Elderberry or Water Hemlock?
The most common confused questions I hear on identification are about elderberries and the water hemlock. Had I not students such a confusion would have never occurred to me as to me the two species don’t look alike at all. Generally said elderberry fruit is edible, the entire water hemlock is deadly. Indeed, many call water hemlock the most deadly plant in North America. Learning to identify the two is very important.
The Elderberry, Sambucus canadensis, is a shrub with bark, to ten feet or more. Woody. Its blossom is a dense flattop. It produces, locally, black berries about BB size. It has opposite compound leaves, feathery. Most of the veins on the leaf either fade after leaving the midrib or terminate at the tip of the teeth, not in the notches. If you have a #10 magnifying glass you can see tiny veins terminating at the tips of the teeth. Occasionally an elderberry vein will terminate at a notch, but it is uncommon.
The Water Hemlock is herbaceous, two to seven feet. It has a green main stem with purple splotches, or is entirely dusky purple particularly when young. The sectioned, hollow stem has vertical grooves on the outside. It produces a fire cracker-like explosion white blossom that made up of many smaller umbrella-like blossoms. Those produce seeds, not fruit. It has alternating, compound leaves, coarse, toothy. On individual leaves most, not all, but most of the veins clearly terminate between the teeth, in the notches.
Let’s also talk about habitat. Both elderberries and water hemlock are associated with water. But there are some differences: Elderberries can tolerate more dry areas and Water Hemlock can grow in water. If you are in a dry area that is dry most of the time and you think you have one or the other it will probably be an elderberry. If you have damp ground it can be either. If it is standing water most of the time it will probably be water hemlock. Season also counts. Elderberries are year round locally. Water Hemlock can die back in the winter.
Now a closer look: Elderberries are shrubs. They are woody. They have bark. The bark is green and smooth when very young with occasional white dots that are actually lenticels, which is one way the plant exchanges gasses. With time and height the elderberry develops a familiar looking bark, smooth and brown. Now the lenticels are corky lumps seen at left. On much older plants the bark will become vertically furrowed. The inner core of the trunk and branches — the pith — is soft and can be easily reamed out. Not a long-lived plant, just a few years, it can grow to about four inches through. When it dies and dries it leaves a vertical standing small dead tree. The dead wood breaks easily and burns well.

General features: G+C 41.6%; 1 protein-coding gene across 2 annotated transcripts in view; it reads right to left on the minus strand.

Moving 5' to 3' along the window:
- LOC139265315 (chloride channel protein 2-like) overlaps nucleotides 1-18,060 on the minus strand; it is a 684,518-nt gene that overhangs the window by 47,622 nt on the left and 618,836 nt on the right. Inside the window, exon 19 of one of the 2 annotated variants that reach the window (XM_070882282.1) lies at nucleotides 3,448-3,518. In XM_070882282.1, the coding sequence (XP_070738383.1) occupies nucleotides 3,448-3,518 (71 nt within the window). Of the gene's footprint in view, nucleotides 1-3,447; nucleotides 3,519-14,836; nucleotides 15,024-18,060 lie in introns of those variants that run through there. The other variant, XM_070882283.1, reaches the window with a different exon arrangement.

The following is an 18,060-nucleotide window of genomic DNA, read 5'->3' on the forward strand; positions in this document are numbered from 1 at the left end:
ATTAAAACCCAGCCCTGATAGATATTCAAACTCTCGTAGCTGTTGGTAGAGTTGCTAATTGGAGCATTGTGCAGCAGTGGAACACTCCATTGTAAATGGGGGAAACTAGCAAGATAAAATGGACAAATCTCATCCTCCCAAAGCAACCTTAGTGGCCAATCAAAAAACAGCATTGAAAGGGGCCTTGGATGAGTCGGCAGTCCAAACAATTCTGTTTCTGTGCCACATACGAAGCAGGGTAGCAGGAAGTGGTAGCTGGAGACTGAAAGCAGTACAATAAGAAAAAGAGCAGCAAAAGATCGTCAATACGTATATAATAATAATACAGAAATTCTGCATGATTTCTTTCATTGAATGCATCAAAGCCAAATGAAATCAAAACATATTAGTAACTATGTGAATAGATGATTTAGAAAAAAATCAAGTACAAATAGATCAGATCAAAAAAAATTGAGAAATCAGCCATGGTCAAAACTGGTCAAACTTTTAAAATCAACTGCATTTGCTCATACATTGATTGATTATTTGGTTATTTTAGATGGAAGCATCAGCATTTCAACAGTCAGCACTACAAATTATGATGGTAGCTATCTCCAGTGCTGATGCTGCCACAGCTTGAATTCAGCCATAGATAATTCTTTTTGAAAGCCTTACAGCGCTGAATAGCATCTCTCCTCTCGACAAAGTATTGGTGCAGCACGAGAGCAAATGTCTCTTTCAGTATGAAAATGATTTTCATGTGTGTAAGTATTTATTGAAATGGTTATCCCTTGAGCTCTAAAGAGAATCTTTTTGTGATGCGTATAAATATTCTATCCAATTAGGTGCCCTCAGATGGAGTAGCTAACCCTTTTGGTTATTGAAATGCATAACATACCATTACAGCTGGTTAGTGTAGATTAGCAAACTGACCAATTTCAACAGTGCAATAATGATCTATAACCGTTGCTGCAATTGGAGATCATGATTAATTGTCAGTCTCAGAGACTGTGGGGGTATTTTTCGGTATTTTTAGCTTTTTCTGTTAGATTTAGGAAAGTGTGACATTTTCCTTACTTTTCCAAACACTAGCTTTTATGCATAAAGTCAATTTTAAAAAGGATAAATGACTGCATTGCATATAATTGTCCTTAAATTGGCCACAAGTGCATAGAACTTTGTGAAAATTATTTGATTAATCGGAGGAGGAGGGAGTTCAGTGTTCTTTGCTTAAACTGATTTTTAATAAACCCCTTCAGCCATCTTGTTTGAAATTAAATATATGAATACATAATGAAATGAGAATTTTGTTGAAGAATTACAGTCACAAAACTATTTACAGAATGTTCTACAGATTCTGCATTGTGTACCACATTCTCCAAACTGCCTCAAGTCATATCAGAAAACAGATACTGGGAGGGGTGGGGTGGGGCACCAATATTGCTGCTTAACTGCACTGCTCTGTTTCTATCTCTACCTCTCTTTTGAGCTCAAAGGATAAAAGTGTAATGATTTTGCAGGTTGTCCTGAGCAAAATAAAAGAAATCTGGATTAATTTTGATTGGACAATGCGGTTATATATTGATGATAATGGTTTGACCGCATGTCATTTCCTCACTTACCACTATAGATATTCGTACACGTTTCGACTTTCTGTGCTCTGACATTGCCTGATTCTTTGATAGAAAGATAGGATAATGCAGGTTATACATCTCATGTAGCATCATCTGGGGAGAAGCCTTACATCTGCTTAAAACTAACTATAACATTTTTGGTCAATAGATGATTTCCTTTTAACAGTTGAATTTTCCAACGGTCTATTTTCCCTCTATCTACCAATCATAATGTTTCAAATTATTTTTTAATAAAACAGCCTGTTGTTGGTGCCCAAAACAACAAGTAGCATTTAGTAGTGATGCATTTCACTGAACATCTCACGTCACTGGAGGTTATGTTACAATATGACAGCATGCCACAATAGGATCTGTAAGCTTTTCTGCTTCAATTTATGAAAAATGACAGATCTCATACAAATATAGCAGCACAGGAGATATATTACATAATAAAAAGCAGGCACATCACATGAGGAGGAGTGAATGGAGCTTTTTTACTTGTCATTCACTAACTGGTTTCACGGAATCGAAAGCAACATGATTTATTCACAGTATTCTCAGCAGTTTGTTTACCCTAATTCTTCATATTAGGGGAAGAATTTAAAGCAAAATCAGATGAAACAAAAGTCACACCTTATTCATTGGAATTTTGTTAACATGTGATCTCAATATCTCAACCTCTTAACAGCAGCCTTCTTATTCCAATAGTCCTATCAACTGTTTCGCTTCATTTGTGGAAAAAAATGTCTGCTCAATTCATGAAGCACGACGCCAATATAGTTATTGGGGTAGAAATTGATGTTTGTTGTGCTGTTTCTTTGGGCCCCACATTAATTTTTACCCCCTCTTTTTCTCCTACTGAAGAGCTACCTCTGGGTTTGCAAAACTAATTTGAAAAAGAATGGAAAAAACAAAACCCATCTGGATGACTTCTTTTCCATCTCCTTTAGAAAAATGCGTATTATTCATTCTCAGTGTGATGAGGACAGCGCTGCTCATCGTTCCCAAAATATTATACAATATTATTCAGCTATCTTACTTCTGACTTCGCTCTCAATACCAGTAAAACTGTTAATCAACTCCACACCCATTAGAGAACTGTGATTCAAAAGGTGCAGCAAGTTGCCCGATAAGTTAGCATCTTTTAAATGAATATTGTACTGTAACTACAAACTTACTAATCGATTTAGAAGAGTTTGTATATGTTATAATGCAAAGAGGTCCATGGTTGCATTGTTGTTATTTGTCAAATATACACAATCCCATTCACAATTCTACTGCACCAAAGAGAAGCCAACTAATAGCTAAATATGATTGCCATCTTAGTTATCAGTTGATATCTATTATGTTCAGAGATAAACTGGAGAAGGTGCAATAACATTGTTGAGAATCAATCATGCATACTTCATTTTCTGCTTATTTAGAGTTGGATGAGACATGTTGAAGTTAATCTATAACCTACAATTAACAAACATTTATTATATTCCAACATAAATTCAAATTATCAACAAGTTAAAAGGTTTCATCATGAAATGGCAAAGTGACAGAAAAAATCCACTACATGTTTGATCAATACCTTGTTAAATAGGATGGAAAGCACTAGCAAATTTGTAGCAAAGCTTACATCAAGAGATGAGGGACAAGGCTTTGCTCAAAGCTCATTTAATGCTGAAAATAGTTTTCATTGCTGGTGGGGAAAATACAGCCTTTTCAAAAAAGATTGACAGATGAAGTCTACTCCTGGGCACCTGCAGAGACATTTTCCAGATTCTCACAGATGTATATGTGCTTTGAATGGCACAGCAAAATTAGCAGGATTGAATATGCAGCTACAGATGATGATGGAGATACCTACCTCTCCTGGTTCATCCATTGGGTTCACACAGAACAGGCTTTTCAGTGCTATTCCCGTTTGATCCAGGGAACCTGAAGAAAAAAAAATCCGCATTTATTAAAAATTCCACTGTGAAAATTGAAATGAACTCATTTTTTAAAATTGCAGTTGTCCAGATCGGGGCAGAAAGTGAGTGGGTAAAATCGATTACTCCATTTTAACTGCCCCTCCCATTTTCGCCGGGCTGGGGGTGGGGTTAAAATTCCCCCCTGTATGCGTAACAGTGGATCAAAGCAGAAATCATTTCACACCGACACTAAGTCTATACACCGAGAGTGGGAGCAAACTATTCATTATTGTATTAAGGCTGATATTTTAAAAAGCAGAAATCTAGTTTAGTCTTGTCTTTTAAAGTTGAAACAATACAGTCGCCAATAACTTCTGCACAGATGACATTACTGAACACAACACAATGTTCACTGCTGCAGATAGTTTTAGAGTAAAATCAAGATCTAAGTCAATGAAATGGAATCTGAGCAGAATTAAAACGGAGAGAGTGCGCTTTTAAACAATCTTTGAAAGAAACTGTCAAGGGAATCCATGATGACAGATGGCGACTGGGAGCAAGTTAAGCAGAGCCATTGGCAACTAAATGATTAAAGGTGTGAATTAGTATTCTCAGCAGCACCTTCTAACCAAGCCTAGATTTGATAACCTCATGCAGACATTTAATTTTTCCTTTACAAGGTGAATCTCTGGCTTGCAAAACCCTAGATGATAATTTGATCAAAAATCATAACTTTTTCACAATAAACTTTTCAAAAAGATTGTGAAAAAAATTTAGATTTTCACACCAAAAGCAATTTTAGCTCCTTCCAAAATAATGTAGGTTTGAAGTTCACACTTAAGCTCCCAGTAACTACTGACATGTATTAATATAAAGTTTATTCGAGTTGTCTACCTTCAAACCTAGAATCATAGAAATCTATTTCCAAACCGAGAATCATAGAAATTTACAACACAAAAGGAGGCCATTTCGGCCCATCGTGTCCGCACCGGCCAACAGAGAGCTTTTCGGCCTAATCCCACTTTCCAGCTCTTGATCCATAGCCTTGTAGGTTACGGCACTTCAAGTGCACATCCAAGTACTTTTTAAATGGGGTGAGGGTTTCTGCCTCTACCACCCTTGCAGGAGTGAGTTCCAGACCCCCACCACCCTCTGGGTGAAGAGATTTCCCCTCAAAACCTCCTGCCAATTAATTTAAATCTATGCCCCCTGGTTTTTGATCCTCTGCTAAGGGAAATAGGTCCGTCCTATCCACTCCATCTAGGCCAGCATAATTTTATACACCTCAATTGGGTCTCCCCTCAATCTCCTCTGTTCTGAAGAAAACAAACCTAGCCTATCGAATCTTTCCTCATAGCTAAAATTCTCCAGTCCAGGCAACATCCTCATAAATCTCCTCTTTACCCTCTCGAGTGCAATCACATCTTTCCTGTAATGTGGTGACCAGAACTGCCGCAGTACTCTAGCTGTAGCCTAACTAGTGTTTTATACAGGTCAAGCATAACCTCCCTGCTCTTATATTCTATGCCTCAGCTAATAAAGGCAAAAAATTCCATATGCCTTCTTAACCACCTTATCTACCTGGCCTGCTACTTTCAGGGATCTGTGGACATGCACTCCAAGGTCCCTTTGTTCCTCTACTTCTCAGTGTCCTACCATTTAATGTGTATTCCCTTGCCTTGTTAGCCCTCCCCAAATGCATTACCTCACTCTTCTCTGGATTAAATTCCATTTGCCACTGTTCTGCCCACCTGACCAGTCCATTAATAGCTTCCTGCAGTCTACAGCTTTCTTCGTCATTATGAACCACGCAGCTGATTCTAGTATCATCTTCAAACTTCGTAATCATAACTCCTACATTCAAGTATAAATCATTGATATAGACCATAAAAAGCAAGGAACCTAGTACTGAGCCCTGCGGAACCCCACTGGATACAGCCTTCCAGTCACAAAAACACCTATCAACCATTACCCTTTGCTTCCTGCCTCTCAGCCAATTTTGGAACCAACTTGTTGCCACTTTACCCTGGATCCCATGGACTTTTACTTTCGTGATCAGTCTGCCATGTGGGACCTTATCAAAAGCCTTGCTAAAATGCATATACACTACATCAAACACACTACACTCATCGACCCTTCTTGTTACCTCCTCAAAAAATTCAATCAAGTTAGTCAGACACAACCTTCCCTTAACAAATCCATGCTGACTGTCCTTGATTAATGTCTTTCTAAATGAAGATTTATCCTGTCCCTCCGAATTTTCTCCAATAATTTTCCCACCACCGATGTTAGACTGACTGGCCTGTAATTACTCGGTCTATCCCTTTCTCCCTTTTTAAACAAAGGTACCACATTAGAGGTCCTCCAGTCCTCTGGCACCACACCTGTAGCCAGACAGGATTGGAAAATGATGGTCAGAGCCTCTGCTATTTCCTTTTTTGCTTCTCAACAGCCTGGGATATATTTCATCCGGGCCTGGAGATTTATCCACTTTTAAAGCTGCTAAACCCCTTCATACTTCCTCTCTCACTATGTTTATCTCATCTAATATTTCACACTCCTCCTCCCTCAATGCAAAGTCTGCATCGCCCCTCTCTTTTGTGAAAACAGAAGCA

The Water Hemlock is herbaceous, read not woody. It does not have bark. It has nodes, which are swellings where leaves attach or used to attach. The main stem has vertical groves in it and is hollow. It is often streaked with purple, or is splotched with purple. It is usually at least purple at the nodes and sometimes young plants can be entirely dusky purple. Ocassionally the entire older plant will be purple. A stem that is an inch through would be a large water hemlock. The plant is hairless. When crushed it can have a pleasant liquorish or anise scent, or it can also smell like mouse urine. Remember it is deadly and can kill in virtually minutes. The toxicity decreases vertically with the roots the most toxic and the seeds the least. Taste is not a warning sign in that those who have eaten the roots raw or cooked said they were flavorful and very enjoyable. Depending upon the size of the individual, the amount consumed and which parts consumed death will occur in 15 minutes to a little over two hours. This is not the hemlock given to Socrates which was a gentle species. This species produces severe pain and convulsions, torturing its victim horribly until death.
The leaves of both species are different, not only from a distance but close up as well. The veins of the elderberry leaf either fade as they reach the edge of the leaf or terminate at the tip of the teeth. You may need a small magnifying class to see that. The veins are most prominent as they leave the light-colored midrib. Also note that the teeth are quite small, like the edge of a small serrated steak knife.
The veins of the water hemlock are quite different. The veins of the water hemlock clearly terminate BETWEEN the larger teeth of the leaf. See arrows to right. There is no ambiguity. The veins end between the teeth. Even when a vein splits the split ends go to the notches, not to the tips of the leaf. There may be an occasional exception but the trend of the majority is very clear. You will note that while each species’ leaf has an acute tip (pointed) the elderberry leaf is round near the tip whereas the water hemlock leaf is not.
The elderberry is not without its dangers as well. The wood is toxic and has poisoned folks who have made whistles out of the green wood. Unripe elderberry fruit is toxic and the ripe fruit bothers some people. The ripe fruit is better used dried, cooked or made into wine or jelly than consumed raw.
Lastly, the “hemlock” tree is a totally different species and issue. To read more about different colored elderberries, click here.